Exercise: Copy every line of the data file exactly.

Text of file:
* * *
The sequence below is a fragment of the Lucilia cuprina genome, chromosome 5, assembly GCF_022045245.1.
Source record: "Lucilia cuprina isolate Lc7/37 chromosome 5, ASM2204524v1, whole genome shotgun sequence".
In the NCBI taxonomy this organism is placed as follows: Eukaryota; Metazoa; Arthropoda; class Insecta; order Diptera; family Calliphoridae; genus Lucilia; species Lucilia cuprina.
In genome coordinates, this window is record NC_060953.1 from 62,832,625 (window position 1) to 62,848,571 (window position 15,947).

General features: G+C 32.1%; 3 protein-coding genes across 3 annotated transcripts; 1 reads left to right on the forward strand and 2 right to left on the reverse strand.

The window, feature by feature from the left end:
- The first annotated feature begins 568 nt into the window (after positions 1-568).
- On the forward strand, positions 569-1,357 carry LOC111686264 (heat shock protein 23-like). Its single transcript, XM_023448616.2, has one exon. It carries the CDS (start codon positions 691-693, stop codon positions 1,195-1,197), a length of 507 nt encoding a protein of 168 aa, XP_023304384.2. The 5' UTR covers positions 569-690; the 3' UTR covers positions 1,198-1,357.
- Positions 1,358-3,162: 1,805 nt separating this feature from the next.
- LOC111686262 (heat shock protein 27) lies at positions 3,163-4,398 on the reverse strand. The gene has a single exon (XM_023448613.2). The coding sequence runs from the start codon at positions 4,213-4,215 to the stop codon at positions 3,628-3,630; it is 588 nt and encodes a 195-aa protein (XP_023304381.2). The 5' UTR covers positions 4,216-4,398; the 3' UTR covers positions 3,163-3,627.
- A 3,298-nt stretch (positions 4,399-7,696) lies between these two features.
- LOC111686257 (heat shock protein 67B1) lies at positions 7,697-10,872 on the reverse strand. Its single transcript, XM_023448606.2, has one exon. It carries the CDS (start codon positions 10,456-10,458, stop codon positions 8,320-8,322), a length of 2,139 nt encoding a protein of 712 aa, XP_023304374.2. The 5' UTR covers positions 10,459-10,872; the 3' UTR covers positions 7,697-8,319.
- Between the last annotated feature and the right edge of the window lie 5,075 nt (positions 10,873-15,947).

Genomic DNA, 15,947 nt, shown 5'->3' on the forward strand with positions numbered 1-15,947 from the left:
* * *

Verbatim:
The sequence below is a fragment of the Lucilia cuprina genome, chromosome 5, assembly GCF_022045245.1.
Source record: "Lucilia cuprina isolate Lc7/37 chromosome 5, ASM2204524v1, whole genome shotgun sequence".
In the NCBI taxonomy this organism is placed as follows: Eukaryota; Metazoa; Arthropoda; class Insecta; order Diptera; family Calliphoridae; genus Lucilia; species Lucilia cuprina.
In genome coordinates, this window is record NC_060953.1 from 62,832,625 (window position 1) to 62,848,571 (window position 15,947).

General features: G+C 32.1%; 3 protein-coding genes across 3 annotated transcripts; 1 reads left to right on the forward strand and 2 right to left on the reverse strand.

The window, feature by feature from the left end:
- The first annotated feature begins 568 nt into the window (after positions 1-568).
- On the forward strand, positions 569-1,357 carry LOC111686264 (heat shock protein 23-like). Its single transcript, XM_023448616.2, has one exon. It carries the CDS (start codon positions 691-693, stop codon positions 1,195-1,197), a length of 507 nt encoding a protein of 168 aa, XP_023304384.2. The 5' UTR covers positions 569-690; the 3' UTR covers positions 1,198-1,357.
- Positions 1,358-3,162: 1,805 nt separating this feature from the next.
- LOC111686262 (heat shock protein 27) lies at positions 3,163-4,398 on the reverse strand. The gene has a single exon (XM_023448613.2). The coding sequence runs from the start codon at positions 4,213-4,215 to the stop codon at positions 3,628-3,630; it is 588 nt and encodes a 195-aa protein (XP_023304381.2). The 5' UTR covers positions 4,216-4,398; the 3' UTR covers positions 3,163-3,627.
- A 3,298-nt stretch (positions 4,399-7,696) lies between these two features.
- LOC111686257 (heat shock protein 67B1) lies at positions 7,697-10,872 on the reverse strand. Its single transcript, XM_023448606.2, has one exon. It carries the CDS (start codon positions 10,456-10,458, stop codon positions 8,320-8,322), a length of 2,139 nt encoding a protein of 712 aa, XP_023304374.2. The 5' UTR covers positions 10,459-10,872; the 3' UTR covers positions 7,697-8,319.
- Between the last annotated feature and the right edge of the window lie 5,075 nt (positions 10,873-15,947).

Genomic DNA, 15,947 nt, shown 5'->3' on the forward strand with positions numbered 1-15,947 from the left: